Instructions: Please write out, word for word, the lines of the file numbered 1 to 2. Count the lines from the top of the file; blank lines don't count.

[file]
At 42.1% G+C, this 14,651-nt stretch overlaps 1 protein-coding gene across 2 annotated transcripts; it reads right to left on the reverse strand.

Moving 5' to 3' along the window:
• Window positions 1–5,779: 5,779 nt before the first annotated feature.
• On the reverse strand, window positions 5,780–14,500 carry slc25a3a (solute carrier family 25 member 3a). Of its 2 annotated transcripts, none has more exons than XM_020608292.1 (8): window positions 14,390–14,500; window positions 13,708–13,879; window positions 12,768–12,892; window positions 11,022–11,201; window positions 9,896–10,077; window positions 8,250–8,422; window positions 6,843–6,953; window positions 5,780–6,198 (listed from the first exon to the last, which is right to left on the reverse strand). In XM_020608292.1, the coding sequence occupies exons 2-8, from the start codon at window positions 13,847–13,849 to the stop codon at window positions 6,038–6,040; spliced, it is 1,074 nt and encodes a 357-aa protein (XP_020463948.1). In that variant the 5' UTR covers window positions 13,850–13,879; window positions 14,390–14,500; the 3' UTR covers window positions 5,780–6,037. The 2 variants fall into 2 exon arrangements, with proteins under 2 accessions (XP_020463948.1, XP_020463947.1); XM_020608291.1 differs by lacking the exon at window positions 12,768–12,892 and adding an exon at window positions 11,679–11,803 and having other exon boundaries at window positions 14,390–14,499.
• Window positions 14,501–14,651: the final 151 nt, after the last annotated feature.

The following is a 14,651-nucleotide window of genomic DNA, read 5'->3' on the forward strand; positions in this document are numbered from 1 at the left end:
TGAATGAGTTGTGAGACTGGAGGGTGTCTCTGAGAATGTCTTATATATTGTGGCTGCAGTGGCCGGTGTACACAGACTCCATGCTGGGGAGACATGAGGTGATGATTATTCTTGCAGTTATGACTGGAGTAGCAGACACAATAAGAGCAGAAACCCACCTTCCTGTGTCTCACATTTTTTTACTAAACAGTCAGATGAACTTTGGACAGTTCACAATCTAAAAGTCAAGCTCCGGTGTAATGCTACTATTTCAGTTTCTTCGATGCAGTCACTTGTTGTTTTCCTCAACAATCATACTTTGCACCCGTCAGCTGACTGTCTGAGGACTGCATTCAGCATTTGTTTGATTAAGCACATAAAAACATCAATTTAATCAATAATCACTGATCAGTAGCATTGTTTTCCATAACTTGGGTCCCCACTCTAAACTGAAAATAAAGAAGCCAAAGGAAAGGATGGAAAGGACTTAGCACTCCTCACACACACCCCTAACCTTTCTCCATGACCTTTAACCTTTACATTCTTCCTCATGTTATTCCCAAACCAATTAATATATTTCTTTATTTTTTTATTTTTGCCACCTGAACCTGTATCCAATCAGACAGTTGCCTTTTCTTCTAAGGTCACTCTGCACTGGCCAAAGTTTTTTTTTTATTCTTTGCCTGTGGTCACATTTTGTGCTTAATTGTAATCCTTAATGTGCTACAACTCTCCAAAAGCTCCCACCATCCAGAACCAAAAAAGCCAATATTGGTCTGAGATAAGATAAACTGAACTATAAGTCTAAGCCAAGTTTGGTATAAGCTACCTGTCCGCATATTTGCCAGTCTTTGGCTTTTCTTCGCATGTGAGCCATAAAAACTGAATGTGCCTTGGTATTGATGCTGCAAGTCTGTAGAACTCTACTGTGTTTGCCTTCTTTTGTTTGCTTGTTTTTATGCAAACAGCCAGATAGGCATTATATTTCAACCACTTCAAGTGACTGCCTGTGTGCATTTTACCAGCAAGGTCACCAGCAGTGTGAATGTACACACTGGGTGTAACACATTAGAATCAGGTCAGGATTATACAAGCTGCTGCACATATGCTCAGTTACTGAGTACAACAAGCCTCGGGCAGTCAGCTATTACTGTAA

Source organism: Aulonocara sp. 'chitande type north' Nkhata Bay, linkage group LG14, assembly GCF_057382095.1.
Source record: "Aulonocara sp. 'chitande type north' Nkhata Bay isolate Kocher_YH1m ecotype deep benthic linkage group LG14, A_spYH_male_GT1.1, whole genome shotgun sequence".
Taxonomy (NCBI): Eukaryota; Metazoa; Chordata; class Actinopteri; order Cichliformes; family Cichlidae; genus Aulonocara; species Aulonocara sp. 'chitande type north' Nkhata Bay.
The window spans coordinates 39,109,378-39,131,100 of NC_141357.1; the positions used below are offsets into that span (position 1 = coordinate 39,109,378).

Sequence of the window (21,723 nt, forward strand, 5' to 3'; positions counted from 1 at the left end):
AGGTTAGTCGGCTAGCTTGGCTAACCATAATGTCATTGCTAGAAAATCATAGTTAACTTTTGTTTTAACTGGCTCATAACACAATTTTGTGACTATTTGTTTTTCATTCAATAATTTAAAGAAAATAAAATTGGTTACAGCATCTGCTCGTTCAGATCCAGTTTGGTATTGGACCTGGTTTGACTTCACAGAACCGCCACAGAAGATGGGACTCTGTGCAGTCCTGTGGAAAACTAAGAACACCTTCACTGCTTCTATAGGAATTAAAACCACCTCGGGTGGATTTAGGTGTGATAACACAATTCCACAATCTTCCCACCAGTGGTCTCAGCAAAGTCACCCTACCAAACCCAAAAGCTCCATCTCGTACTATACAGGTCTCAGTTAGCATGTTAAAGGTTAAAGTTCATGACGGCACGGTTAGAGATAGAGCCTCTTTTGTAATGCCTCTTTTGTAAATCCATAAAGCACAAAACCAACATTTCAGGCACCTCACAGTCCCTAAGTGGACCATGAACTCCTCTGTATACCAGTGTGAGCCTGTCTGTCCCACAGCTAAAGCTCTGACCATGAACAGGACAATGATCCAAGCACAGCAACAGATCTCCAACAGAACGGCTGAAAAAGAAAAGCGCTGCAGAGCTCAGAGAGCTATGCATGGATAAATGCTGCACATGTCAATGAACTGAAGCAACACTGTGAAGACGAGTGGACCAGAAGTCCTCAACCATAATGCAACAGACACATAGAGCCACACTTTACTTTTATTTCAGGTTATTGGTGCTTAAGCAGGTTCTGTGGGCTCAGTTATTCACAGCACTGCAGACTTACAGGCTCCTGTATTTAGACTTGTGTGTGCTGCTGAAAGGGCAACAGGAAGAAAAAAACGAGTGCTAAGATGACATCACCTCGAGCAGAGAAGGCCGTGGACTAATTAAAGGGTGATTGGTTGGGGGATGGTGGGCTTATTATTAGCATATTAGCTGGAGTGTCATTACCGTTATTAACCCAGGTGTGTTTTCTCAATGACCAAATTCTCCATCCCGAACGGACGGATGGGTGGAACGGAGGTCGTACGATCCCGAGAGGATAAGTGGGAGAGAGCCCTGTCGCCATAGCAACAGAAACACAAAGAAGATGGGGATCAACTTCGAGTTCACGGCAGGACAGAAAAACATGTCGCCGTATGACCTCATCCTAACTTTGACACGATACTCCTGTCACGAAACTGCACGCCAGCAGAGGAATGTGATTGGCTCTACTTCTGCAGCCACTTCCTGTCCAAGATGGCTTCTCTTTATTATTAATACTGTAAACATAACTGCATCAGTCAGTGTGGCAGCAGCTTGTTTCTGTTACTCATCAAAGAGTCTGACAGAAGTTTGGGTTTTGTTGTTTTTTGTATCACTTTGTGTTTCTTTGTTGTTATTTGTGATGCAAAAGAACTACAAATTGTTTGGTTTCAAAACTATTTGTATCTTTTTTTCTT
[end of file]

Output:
At 42.1% G+C, this 14,651-nt stretch overlaps 1 protein-coding gene across 2 annotated transcripts; it reads right to left on the reverse strand.

Moving 5' to 3' along the window: